1. The game uses the FATE rules system, which has a heavy focus on creating a cool story.
2. Characters can influence that story by invoking and compelling Aspects.
3. Aspects are an instant shortcut to awesome storytelling and great characters.
Aspects are basically little phrases that describe your character. The spicier, the better. So a strong guy can be "Strong Like An Ox", but it's better if he's "The Colossus of Oakdale". Aspects can be invoked in-game to do better on challenges, but the real fun is when they're compelled - in exchange for Fate Points that can be used to change the story later, something interesting happens now.
For example, here's Mr. Hacker with "This Script Kiddie Flatlined The Pentagon", and he's trying to get into some secret bank accounts because if NASA won't send anyone else to the Moon, he'll buy a shuttle and do it himself. But if he takes a compel on "No Plan B...or Even A Good Plan A", he gets a Fate Point in exchange for security catching his data trail. Then later he can use that FP to do something else he wants to succeed on. Maybe hack into someone's heart monitor and spell out limericks or whatever playful hacker scamps are wont to do.
It's so simple. A bunch of Aspects, and a set of ranked Skills. That's basically it. The game mechanics take care of the rest - you capture an instant, credible feel for what your character will and won't do once you dangle those tempting points in his face. You don't have to answer lists of questions or write journals or OKCupid profiles or "what he did before he got hit by a Boeing" obituary. All you need is the heat of the moment.
Choose Your Destiny
But let's say you don't play tabletop RPGs. Let's say four guys in the basement sound more like a Saw film than a social event. Can you still make great characters with basic RPG character sheets? Sure. And you don't even have to stick with FATE. There's tons of narrative RPGs out there like FATE with great character mechanics. But FATE gets RPG neophytes up and running fast. Let me show you what I mean.
1. Figure out his Defining Aspect. If you had to describe this guy in four-five words, this would be it. Maybe he's a "Guardian Scion of Freya" or the "One-Shot Outlaw". Remember - spicy enchilada!
2. Figure out four more Aspects. What four things about this guy stand out the most, either to others or his own mind? Strengths, weaknesses, hobbies, quirks, whatever.
3. Rank his skills. You can just rank them from 1-5, but you can also rank them with adjectives if numbers aren't your thing - Poor, Mediocre, Fair, Good, Great, Superb. Here's some skills you can consider giving your character, taken from several different FATE games:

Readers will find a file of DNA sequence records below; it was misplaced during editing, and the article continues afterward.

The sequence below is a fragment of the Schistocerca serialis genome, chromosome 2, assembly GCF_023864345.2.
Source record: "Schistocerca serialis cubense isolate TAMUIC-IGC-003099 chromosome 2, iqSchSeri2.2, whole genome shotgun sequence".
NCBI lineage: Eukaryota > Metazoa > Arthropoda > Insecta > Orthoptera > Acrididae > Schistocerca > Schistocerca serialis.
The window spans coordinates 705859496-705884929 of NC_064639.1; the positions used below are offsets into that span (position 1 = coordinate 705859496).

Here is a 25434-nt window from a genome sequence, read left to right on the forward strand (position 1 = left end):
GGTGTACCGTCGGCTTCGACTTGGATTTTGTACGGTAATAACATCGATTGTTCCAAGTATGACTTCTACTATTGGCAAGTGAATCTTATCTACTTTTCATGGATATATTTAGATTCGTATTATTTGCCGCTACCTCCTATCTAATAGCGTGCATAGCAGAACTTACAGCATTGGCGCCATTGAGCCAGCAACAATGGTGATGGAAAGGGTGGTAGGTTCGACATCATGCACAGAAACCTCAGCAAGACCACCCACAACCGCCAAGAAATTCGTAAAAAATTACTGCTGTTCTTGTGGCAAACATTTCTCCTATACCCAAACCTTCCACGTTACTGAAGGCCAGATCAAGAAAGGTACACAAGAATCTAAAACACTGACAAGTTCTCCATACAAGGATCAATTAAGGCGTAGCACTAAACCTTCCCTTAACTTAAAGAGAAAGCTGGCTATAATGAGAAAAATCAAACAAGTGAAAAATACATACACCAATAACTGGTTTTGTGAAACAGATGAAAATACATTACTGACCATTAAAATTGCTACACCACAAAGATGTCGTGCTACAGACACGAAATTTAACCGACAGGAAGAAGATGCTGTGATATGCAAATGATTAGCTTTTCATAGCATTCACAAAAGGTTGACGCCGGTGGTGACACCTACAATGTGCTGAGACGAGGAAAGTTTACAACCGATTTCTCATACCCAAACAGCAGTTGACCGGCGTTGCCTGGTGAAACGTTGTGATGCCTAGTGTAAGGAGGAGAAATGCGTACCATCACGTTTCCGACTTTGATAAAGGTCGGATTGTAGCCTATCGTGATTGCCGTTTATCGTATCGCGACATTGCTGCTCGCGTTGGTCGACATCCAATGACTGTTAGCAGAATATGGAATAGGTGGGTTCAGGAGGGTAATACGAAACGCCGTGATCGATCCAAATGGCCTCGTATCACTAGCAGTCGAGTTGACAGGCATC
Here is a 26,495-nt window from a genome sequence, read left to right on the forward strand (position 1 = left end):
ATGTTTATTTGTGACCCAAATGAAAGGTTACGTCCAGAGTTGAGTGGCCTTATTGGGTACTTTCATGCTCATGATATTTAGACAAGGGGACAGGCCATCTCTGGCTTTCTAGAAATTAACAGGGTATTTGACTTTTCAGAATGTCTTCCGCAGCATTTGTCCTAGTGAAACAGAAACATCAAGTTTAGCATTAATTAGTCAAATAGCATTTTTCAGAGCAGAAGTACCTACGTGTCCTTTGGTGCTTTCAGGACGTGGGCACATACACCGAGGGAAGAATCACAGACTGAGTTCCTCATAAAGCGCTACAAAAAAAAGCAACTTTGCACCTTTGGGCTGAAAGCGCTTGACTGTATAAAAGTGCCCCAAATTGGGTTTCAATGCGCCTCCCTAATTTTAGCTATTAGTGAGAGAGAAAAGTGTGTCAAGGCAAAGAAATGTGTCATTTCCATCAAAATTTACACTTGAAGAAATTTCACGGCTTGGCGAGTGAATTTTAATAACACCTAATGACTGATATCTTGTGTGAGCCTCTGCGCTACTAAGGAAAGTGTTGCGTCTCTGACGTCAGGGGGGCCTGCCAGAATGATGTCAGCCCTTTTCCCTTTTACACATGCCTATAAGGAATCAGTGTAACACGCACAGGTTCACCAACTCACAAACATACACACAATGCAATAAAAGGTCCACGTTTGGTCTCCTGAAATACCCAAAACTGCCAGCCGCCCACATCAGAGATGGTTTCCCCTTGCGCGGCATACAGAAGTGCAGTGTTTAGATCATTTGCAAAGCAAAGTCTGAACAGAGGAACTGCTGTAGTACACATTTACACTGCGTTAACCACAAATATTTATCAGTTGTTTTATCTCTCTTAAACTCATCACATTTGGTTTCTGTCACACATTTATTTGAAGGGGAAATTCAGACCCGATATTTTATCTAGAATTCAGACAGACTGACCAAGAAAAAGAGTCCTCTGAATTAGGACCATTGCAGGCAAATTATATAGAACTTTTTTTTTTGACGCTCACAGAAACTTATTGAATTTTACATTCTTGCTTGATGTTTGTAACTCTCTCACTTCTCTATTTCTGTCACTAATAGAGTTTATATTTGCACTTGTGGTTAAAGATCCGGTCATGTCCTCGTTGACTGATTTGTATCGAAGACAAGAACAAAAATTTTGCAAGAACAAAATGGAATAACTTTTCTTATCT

Alertness, Art, Athletics, Burglary, Contacts, Conviction, Craftsmanship, Deceit, Discipline, Empathy, Fists, Guns, Intimidation, Investigation, Might, Peformance, Pilot, Resources, Science, Sleight of Hand, Stealth, Survival, Weapons...
4. Figure out how often he'll spend his Fate Points. If the chips are down and he's aching for a smoke, but he's Dating Cold Turkey, will he take a Fate Point and light up?
That's pretty much it. Not a blow-by-blow FATE character sheet but close enough. Now what happens? Well, good Aspects are dynamic enough to be interpreted in a lot of ways. Ask questions about them and why. Go for the third answer, at the very least - the first two tend to be old hat, but the third may offer an interesting twist to the standard.
* Why is he the One-Shot Outlaw? Did he get this name by chance of the draw or did he work hard for it? Why? How does it affect his world?
* Why does he have these four other aspects? How do they influence his past, present, and future? Does he try to fight against them or accept them?
* When did he get the training for these skills? Why does he have them? Are there some parts of a skill that he struggles on? Is he satisfied with his skill-set or does he feel they all need to be Superb?
* What pushes him hard enough to give in to challenges? What might give him the willpower to see them through even if they go against his nature? How often would he succumb to what fate throws at him in exchange for points to use later?
These are just some of the questions you can ask. Go ahead and ask more. Hell, you can ask none if you want. You can just make a sheet and toss him into a scene, go from there. Maybe he's caught in an exploding knife factory and he has to get out. Take this as far as you want, but if you want to write and need a starting point, a simple sheet offers layers of detail for minimal effort.
So next time you're hashing over a character for a story, do it like your local gamers do. And even if you play tabletop RPGs, give some other character creation systems a try on the side. You might roll something pretty good.